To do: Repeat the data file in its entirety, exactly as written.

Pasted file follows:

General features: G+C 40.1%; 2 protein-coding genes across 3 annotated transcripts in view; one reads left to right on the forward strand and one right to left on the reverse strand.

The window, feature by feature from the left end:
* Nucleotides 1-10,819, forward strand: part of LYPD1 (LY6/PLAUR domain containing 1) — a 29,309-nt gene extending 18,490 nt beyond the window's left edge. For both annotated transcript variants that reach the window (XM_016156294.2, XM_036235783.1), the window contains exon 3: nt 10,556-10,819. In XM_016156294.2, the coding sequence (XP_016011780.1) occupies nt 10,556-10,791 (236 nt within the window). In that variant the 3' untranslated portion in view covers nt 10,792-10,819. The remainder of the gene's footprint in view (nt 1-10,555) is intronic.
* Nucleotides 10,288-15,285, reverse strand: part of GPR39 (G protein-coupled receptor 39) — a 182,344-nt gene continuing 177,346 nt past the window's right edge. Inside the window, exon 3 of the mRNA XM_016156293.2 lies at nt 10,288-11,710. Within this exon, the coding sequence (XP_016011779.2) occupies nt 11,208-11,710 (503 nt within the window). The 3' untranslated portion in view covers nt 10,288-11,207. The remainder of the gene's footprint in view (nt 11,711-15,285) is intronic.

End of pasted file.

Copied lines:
General features: G+C 40.1%; 2 protein-coding genes across 3 annotated transcripts in view; one reads left to right on the forward strand and one right to left on the reverse strand.

The window, feature by feature from the left end:
* Nucleotides 1-10,819, forward strand: part of LYPD1 (LY6/PLAUR domain containing 1) — a 29,309-nt gene extending 18,490 nt beyond the window's left edge. For both annotated transcript variants that reach the window (XM_016156294.2, XM_036235783.1), the window contains exon 3: nt 10,556-10,819. In XM_016156294.2, the coding sequence (XP_016011780.1) occupies nt 10,556-10,791 (236 nt within the window). In that variant the 3' untranslated portion in view covers nt 10,792-10,819. The remainder of the gene's footprint in view (nt 1-10,555) is intronic.
* Nucleotides 10,288-15,285, reverse strand: part of GPR39 (G protein-coupled receptor 39) — a 182,344-nt gene continuing 177,346 nt past the window's right edge. Inside the window, exon 3 of the mRNA XM_016156293.2 lies at nt 10,288-11,710. Within this exon, the coding sequence (XP_016011779.2) occupies nt 11,208-11,710 (503 nt within the window). The 3' untranslated portion in view covers nt 10,288-11,207. The remainder of the gene's footprint in view (nt 11,711-15,285) is intronic.